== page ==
It’s not all gloomy though. Glimmers of hope are provided by counterarguments relying on the “it’s just that we see no evidence” loophole in the Fermi Paradox. Absence of evidence isn’t evidence of absence, they say. It’s a weak argument, but possible. It might just take too much resources and time for any civilisation to colonise the Universe. Earth might be too far out of the way or not worth a visit. Earth might be considered too troublesome or primitive to bother. Or any or all of these. The only counterargument that really interests me is

“Truly intelligent life might just want to keep to itself.”

The idea that intelligent life would by definition want to endlessly explore and colonise as much as possible is typical of us projecting our own aggressive and colonial history upon other inhabitants of The Universe, driven by our belief that appropriating other people’s habitats and exploiting them is A GOOD THING.

This is our prehistory of human life spreading across this planet. It’s our documented history of civilisation, and it’s also our modern history of conflict and aggression. It’s all our histories but we can’t assume other intelligences might or might want to act in the same way. In fact, we scare ourselves when we do imagine it.


1950s stories of alien visitors doing to us what we would most likely would have done to them are routinely interpreted as the Cold War fear of “The Other” with the added frisson of impending annihilation due to the doctrine of Mutually Assured Destruction (MAD).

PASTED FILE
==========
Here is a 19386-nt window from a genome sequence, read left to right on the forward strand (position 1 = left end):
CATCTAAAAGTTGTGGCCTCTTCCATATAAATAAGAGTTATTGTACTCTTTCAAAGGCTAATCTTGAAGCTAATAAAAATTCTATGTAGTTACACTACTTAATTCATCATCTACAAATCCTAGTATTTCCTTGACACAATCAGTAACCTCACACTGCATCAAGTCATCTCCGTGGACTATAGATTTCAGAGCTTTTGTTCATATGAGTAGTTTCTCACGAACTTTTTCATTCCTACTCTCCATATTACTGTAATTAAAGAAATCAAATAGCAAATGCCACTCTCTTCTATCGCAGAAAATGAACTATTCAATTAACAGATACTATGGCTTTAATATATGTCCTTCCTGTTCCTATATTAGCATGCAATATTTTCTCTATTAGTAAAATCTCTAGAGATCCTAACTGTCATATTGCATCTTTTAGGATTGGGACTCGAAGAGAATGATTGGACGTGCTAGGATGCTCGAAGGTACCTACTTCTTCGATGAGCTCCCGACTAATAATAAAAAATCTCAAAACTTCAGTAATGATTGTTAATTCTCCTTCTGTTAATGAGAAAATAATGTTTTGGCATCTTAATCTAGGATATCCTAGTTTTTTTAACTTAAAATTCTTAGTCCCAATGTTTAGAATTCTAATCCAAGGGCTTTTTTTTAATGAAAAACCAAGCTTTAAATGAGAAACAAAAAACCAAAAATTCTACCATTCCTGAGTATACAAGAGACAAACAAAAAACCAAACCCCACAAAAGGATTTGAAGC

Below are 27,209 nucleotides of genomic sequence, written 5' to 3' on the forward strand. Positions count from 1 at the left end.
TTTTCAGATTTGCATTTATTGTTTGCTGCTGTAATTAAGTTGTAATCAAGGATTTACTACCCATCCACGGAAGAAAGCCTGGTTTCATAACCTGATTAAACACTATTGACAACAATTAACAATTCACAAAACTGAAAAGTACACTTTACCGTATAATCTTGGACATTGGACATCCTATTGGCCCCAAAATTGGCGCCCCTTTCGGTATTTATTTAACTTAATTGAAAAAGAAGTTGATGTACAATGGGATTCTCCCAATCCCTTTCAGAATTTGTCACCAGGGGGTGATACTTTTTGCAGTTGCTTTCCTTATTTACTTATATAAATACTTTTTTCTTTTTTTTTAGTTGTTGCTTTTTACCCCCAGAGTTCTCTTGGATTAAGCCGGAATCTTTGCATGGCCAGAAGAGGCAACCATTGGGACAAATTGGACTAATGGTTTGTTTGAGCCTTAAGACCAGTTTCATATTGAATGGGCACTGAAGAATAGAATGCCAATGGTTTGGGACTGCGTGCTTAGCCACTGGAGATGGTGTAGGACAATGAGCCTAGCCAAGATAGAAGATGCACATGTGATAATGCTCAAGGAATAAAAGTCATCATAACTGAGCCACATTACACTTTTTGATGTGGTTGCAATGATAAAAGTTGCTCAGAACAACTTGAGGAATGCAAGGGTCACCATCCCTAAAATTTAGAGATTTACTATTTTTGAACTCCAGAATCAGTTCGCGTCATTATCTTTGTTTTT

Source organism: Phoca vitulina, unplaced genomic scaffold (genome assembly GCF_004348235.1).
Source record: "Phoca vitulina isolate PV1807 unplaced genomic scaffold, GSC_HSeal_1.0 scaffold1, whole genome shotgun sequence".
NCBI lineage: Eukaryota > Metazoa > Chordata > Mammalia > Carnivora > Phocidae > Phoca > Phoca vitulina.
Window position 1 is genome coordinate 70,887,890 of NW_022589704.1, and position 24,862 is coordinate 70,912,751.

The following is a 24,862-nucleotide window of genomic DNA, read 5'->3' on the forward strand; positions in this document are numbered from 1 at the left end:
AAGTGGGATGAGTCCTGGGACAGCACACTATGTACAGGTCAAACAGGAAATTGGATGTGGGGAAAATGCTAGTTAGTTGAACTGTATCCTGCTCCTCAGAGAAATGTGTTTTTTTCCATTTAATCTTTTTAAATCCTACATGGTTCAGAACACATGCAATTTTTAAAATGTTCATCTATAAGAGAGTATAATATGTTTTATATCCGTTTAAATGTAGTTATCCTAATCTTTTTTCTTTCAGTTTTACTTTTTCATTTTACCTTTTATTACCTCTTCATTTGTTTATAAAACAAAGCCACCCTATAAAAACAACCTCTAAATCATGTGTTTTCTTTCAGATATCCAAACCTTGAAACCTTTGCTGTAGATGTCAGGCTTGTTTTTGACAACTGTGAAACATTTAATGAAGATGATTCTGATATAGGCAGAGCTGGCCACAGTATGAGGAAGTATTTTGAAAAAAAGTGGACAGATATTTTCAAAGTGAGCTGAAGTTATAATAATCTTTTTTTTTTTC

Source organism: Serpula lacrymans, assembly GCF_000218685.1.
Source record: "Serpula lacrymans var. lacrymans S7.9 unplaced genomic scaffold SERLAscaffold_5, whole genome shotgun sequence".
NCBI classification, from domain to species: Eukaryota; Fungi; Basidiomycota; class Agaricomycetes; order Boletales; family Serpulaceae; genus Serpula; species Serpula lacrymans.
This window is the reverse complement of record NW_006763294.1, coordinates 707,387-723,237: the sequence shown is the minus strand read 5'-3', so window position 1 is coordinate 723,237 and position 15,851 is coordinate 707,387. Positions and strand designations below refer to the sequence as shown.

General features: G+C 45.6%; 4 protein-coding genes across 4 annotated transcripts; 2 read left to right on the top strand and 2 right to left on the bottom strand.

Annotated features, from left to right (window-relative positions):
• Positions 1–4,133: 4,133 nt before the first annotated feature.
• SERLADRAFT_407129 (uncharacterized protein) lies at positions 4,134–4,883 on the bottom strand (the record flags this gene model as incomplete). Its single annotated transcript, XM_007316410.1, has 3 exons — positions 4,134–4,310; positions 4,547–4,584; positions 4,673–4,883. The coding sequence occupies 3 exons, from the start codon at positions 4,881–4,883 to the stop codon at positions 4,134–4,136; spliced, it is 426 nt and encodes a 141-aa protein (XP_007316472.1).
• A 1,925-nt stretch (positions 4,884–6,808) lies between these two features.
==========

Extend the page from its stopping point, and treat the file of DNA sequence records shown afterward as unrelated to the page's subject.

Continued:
The 1996 reworking of 1984’s V was the most recent outing of our fears of being done unto.


Friendly or otherwise, we seem programmed to not like people who are not like us.


We don’t look forward to actual meetings but nevertheless continue to scan space for radio transmissions that don’t appear random. This is what SETI does. 


Do we really expect a truly advanced society to want to build engineering mega-structures visible from other planets or galaxies? Surely a truly intelligent society would turn off unnecessary lights at night?


We can’t understand why a truly advanced society might not want to get to know us. We can’t comprehend that intelligence may be inward looking rather than outgoing, or more interested in quality over quantity, or value comprehensive performance over visual appearance. This is the position of Seth Shostak of the SETI Institute. He says